In advance of the publication of Engine of Impact, and in conjunction with release of the Stanford Survey on Leadership and Management in the Nonprofit Sector, GuideStar launched what will ultimately be an eight-part series of posts by Bill Meehan and Kim Jonker. The series, called “Your Engine of Impact,” will cover each of the seven elements that make up their model of strategic leadership, and it will conclude with a post on the role that strategic leadership plays in organizational scaling and in scaling impact.
Jacob Harold, president and CEO of GuideStar, wrote a special introductory post for the series. In his post, Harold also cites GuideStar-relevant findings from the Stanford Survey. And he makes a nod toward Meehan’s long history of supporting GuideStar and its mission:
Bill’s involvement in GuideStar runs deep. He was an early supporter of efforts by GuideStar founder Arthur “Buzz” Schmidt to leverage technology in a way that would empower donors to evaluate nonprofits. Bill also served on the GuideStar board from 1996 to 2012, and he holds the title of chair emeritus. Engine of Impact is, among other things, a culmination of Bill’s longstanding drive to bring greater rigor to nonprofit leadership.
Here are posts in the series that have appeared so far. (We will update the list as new posts go up at the GuideStar Blog.)
The target audience of Engine of Impact includes executives and staff members at frontline nonprofit organizations whose work has the potential to yield tangible, measurable results. The chief goal of Bill Meehan and Kim Jonker in writing the book, in other words, was to inform and inspire those who are in a position to build, tune, and fuel a true “engine of impact.” Yet the authors acknowledge that nonprofits make up just one part of a system that in various ways fails to support the practice of strategic leadership.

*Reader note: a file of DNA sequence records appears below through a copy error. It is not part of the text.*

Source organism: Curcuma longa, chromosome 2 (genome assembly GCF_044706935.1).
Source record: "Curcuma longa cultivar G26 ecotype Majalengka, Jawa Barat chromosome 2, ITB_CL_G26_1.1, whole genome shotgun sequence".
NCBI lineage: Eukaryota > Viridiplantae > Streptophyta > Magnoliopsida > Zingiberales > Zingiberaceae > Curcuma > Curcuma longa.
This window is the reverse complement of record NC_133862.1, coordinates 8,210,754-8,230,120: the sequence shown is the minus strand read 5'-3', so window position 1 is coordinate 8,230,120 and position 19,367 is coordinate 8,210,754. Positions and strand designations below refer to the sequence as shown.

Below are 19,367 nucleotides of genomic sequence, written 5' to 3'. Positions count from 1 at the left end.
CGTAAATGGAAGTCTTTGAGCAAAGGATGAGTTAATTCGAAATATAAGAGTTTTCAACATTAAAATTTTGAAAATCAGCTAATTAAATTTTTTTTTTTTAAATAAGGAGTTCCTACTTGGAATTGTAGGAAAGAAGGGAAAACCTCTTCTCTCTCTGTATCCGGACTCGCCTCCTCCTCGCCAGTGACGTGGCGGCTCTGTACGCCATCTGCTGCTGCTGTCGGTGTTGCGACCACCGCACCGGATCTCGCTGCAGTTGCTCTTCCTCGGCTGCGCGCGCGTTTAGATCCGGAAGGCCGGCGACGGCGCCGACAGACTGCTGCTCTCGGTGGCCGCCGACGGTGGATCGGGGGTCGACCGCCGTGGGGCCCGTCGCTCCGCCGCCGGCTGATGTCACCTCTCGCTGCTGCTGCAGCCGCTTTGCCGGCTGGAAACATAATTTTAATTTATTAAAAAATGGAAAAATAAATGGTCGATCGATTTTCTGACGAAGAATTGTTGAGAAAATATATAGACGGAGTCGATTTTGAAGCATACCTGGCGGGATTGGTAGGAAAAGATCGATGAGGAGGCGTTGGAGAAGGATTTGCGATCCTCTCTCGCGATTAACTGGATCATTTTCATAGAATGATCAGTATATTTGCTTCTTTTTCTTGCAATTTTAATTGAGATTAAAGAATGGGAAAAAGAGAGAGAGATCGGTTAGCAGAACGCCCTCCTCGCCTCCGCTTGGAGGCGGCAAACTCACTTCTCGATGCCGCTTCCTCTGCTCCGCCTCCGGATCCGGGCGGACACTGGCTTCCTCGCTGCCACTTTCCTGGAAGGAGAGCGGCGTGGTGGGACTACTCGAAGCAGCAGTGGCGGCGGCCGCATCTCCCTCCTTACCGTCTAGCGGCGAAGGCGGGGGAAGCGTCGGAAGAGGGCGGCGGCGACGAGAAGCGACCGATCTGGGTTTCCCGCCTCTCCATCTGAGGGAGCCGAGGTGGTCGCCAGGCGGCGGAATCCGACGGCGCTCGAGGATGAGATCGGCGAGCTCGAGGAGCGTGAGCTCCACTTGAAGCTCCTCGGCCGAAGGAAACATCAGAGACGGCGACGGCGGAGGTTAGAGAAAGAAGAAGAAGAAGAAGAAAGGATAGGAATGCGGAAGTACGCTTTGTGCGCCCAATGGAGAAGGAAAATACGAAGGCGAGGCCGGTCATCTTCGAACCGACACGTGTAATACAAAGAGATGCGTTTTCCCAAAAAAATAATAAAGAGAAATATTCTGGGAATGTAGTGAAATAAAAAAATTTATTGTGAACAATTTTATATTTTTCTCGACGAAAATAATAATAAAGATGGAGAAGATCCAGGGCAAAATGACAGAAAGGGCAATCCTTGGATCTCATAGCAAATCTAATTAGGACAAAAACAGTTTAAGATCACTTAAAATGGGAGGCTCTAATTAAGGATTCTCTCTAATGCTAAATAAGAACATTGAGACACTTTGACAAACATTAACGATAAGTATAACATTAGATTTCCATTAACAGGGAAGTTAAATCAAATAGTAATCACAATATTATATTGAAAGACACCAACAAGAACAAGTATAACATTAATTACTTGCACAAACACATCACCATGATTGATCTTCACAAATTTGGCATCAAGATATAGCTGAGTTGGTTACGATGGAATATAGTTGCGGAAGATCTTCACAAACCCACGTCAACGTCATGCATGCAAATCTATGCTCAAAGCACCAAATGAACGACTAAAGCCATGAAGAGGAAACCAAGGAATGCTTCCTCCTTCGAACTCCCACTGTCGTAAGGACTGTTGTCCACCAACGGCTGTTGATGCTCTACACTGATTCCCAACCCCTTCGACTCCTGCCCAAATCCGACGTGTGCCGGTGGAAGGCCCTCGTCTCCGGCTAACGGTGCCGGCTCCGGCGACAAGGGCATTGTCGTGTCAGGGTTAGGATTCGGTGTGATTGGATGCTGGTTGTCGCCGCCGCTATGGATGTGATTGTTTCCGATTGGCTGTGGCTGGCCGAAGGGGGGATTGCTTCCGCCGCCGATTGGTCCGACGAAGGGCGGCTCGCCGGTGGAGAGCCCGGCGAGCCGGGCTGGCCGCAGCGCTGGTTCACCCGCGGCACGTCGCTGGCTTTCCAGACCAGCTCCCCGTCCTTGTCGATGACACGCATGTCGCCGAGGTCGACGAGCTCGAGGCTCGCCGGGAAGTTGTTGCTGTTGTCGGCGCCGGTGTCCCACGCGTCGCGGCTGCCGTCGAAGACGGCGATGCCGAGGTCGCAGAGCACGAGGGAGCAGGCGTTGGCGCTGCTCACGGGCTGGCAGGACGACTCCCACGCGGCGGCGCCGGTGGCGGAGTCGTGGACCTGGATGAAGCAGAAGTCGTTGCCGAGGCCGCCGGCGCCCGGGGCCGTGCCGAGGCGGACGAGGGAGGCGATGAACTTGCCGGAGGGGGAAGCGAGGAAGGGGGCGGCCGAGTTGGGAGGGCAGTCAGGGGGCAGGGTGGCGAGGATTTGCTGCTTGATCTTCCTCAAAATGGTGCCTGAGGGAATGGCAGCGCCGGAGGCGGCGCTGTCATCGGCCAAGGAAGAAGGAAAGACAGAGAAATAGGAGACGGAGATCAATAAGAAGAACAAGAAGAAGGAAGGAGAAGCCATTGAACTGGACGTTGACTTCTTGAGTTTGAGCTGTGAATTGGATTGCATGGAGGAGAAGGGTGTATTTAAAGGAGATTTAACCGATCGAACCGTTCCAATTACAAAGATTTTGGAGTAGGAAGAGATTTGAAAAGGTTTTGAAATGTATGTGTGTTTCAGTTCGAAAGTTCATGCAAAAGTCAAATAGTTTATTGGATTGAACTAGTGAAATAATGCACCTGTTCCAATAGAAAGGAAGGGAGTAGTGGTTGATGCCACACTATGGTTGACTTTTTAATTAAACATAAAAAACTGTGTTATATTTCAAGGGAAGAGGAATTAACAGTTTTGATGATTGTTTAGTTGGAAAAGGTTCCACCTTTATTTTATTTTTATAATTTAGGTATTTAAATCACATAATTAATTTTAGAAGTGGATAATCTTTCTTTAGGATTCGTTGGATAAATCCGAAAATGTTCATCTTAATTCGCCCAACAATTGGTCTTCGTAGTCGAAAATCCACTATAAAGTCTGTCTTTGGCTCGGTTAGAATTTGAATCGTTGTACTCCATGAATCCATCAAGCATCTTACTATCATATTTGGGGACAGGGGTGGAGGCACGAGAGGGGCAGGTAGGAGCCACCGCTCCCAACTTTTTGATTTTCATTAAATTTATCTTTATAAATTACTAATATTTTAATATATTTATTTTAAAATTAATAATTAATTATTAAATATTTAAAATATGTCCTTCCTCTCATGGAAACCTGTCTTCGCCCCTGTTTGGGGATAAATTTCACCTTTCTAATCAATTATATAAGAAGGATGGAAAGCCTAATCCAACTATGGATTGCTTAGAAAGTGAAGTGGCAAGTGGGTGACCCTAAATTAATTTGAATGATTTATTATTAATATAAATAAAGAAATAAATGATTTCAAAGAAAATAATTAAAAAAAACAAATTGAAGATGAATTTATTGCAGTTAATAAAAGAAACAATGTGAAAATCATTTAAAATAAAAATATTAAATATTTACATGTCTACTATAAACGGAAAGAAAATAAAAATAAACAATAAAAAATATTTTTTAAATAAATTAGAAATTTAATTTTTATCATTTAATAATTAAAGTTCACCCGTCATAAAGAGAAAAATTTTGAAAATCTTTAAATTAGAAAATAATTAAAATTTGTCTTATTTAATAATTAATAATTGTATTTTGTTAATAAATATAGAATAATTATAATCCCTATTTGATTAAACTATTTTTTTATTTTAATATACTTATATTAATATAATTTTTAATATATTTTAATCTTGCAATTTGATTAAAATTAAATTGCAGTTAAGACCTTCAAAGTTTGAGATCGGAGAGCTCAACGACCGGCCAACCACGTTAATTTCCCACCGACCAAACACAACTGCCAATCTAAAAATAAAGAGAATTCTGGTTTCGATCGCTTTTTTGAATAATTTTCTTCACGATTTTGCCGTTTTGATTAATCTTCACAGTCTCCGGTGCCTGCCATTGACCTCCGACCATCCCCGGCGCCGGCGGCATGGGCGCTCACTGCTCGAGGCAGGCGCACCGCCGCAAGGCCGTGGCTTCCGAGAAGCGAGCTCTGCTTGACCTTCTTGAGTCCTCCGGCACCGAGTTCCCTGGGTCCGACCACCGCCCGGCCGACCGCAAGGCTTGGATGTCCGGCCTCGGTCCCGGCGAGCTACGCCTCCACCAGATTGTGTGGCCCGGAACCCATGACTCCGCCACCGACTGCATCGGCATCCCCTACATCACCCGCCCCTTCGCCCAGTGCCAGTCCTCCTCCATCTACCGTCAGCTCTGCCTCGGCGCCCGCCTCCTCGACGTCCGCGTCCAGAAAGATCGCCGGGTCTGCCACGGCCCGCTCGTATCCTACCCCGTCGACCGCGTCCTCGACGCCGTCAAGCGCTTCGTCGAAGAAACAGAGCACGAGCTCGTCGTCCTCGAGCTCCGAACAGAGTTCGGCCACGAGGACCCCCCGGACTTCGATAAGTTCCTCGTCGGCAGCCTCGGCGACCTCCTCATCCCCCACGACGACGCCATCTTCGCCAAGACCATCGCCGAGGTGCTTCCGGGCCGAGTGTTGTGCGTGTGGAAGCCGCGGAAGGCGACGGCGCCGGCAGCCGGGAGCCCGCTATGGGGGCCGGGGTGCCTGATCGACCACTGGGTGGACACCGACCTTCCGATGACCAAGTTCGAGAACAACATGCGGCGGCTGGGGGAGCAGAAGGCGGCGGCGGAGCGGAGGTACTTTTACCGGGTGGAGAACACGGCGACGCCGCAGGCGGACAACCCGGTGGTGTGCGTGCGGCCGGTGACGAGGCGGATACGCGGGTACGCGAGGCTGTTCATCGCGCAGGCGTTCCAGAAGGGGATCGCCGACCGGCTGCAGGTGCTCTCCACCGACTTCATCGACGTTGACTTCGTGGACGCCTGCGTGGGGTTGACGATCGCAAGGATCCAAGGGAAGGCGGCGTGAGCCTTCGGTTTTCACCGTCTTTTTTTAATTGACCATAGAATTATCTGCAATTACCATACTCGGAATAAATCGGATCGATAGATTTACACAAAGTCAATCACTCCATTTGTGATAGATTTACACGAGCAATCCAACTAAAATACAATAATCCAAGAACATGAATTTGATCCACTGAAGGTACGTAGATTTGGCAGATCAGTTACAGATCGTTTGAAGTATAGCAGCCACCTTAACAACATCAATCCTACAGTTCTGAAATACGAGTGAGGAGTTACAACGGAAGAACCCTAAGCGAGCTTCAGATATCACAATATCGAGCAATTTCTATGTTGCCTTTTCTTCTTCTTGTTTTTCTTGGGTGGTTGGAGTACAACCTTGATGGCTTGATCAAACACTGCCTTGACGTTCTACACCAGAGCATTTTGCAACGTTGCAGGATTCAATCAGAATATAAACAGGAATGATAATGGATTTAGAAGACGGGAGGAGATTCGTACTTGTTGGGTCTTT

In an article for Stanford Social Innovation Review, Meehan and Jonker flesh out this critical point by describing steps that systems-level actors can take to enable nonprofit organizations to maximize their performance. The piece focuses on three of the seven components of strategic leadership—components that, according to findings from the Stanford Survey of Leadership and Management in the Nonprofit Sector, are most likely to pose a challenge for nonprofits. (See the chart above, which appears in the report on this survey.) Meehan and Jonker write:
[W]hile individual nonprofits have work to do, they alone can’t accomplish the sector-wide transformation that is so necessary. Much of the work of building more effective organizations needs to start, in particular, with the board members who oversee nonprofits and with the donors who sustain them financially. Consider the three areas of performance [board governance, funding, impact evaluation] in which nonprofits are most likely to struggle. In each, influential players within the nonprofit sector can and must help nonprofits develop strategic leadership capabilities.
The article, “Filling Essential Gaps in Nonprofit Leadership,” is available here.
In an article titled “Four Ways Nonprofits Can Increase Their Impact,” Theodore Kinni offers several nuggets of insight from an interview that he conducted with Bill Meehan and Kim Jonker. The piece appears in the Autumn 2017 issue Stanford Business, a magazine for alumni of Stanford Graduate School of Business, and Kinni quotes an observation by Jonker on how Engine of Impact is likely to resonate with members of that audience: “Stanford GSB alums are in a wonderful position to have a great deal of impact in the nonprofit sector. They will be familiar with many of the concepts in our book and, as donors and board members, they can make a big difference in the sector, even when they have day jobs outside the sector.”
The article is available here, at the Stanford GSB website; it’s also available here, as a PDF document. In both formats, the piece contains a brief excerpt from the book that outlines the “engine of impact” model.
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